Any natural number can be obtained in only one way by multiplying together some prime numbers. In this sense, these are the basic building blocks, or atoms, of our natural numbers. But, just like atoms, a more careful inspection of the primes has yielded years and years of unexpected discoveries and compelling conjectures.

But perhaps my friend is asking a more subtle question. From time immemorial, numbers have been a part of the mathematical means by which we describe the world. Seven days and seven nights; the animals arrive two by two. Perhaps I am being asked if we have all the tools at hand necessary to describe nature. Well, clearly we don't, as anyone who has ever relied on a weather prediction will tell you. Mathematicians have barely touched the surface of being to able to describe the phenomenon of turbulence, which both jangles us during air travel or hypnotizes us as we watch the steam drifting above our morning coffee. This is just one part of the world of fluid dynamics.

Moving from the kitchen to the cosmos, the mathematics of string theory is still evolving to help us better understand both the origin and geometric description of the universe. This is mathematics used to describe the world around us, but there are also many challenges posed by the problems of describing the worlds within us. Now that the genome has effectively been sequenced, the problem of modeling genetic regulation and genetic networks in order to use the information given by the genome is a very exciting direction of new mathematical research.

The more we know about the world around us, the more we need new mathematics and mathematical tools to describe it.

Do we know all the numbers? Let me ask the question differently and instead wonder if we know all the ways in which we can compute numbers. Have we found the best possible technique or machine to solve any given problem? Once again, we stumble upon another vibrant and thriving direction of mathematical research. Mathematicians are working hard at understanding the power of quantum computers, computational platforms that depend on the subtleties and mysteries of quantum mechanics.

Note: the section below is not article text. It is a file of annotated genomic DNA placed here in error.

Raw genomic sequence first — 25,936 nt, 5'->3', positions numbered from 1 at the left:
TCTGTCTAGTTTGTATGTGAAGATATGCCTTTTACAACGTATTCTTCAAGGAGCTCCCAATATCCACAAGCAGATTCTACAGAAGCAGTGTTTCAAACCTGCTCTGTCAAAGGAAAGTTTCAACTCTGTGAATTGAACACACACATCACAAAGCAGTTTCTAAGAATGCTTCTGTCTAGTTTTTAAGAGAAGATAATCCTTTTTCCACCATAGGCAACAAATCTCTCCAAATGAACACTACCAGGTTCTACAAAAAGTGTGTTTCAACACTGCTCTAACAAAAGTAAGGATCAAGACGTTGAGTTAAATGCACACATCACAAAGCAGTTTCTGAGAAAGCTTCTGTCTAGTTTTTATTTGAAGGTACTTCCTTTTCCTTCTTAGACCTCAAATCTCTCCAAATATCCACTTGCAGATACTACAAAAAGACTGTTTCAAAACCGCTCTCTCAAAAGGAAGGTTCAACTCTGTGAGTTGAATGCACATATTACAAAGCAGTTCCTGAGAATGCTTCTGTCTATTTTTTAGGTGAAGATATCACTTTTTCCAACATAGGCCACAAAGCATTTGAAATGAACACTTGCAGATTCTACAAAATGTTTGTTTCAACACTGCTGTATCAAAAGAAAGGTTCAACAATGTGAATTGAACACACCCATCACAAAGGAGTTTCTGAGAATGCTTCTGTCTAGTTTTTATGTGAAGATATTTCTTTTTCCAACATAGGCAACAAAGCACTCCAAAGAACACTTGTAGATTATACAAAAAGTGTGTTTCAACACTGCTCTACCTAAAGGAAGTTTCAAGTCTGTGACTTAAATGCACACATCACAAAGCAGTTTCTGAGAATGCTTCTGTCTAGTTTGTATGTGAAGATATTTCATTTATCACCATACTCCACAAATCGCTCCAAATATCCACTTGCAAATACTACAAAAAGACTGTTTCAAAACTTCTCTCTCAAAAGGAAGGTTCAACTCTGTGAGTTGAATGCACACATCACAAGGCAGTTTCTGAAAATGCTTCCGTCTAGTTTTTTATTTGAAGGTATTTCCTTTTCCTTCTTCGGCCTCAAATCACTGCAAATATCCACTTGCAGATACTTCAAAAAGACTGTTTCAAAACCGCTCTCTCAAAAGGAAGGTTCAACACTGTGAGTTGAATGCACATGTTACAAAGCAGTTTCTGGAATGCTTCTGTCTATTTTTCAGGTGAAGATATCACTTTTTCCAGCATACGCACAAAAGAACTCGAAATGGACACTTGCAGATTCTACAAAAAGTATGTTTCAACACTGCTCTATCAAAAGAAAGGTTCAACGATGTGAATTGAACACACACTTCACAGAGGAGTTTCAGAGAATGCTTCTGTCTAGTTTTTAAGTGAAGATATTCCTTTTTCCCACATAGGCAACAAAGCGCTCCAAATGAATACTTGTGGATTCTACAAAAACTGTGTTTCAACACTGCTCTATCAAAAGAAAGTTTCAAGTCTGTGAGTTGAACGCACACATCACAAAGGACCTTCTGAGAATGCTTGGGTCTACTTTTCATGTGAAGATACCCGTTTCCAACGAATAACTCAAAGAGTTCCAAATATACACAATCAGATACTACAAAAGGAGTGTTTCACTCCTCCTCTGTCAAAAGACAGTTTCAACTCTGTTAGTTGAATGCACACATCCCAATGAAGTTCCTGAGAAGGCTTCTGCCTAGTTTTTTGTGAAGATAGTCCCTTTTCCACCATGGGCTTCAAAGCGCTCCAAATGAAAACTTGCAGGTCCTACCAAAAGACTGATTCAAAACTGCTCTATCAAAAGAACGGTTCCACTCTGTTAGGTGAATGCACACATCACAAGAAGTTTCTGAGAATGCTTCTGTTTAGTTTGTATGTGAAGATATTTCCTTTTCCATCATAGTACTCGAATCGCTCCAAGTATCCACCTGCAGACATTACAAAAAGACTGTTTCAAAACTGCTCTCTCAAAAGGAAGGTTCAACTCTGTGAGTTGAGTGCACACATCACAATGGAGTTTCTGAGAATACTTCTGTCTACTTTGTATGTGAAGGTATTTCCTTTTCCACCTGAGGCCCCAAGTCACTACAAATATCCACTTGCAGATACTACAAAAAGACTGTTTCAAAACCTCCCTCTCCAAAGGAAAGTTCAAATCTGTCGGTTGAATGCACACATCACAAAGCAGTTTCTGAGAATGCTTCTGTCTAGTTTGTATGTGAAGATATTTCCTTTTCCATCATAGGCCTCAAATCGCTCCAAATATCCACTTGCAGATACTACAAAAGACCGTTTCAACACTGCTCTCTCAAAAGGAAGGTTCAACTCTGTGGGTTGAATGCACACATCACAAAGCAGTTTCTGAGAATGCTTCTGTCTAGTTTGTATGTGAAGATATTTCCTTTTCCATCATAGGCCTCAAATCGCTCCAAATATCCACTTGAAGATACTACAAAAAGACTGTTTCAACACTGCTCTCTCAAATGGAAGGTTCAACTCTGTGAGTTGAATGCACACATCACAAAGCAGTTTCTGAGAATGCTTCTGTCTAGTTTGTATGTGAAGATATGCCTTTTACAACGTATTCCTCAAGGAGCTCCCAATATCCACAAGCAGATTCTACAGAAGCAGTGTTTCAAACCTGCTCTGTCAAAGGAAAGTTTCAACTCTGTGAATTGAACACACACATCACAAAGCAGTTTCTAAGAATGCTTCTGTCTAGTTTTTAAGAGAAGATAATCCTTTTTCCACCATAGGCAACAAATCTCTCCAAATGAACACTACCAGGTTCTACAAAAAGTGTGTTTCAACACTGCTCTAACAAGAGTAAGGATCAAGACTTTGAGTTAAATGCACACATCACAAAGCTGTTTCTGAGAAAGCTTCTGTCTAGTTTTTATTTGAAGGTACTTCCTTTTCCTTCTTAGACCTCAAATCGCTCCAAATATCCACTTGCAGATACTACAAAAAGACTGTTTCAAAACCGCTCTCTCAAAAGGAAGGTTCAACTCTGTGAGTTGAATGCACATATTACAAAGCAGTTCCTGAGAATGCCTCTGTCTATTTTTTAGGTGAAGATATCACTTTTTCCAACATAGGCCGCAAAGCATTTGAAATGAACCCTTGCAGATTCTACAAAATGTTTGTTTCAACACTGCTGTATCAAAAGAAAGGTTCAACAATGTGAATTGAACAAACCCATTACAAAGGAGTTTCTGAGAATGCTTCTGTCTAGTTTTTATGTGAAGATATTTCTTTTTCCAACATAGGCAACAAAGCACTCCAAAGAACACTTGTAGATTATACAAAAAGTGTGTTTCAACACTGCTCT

Even for our regular silicon-based PCs, the most efficient methods for computation are still, in many cases, unknown. The world of computational problems is a crazy quilt of patches labeled by the theoretical efficiency of the fastest known solution. This is called the complexity of the problem. The sticking point is that, just because we don't know a fast procedure, or algorithm, today, it doesn't mean that someone wont discover one tomorrow. Thus, it is not clear whether some of these complexity classes don't, in fact, overlap.

To date, the outstanding open question in complexity theory is whether there is an efficient solution to the Traveling Salesman Problem. In this problem, we imagine a salesman who needs to travel to many cities and wishes to both minimize his expenses while never visiting any city more than once. If there is an efficient algorithm, then it turns out that this algorithm could be transformed into efficient algorithms for many different problems. This is the famous P = NP question, and it is the holy grail of theoretical computer science.

So, really, we do not know all the numbers, but in Los Angeles this week, well collect ourselves to see what sorts of questions are on the horizon, and then well get to work. You can count on it.

Dan Rockmore is professor of mathematics and computer science at Dartmouth College in Hanover, N.H.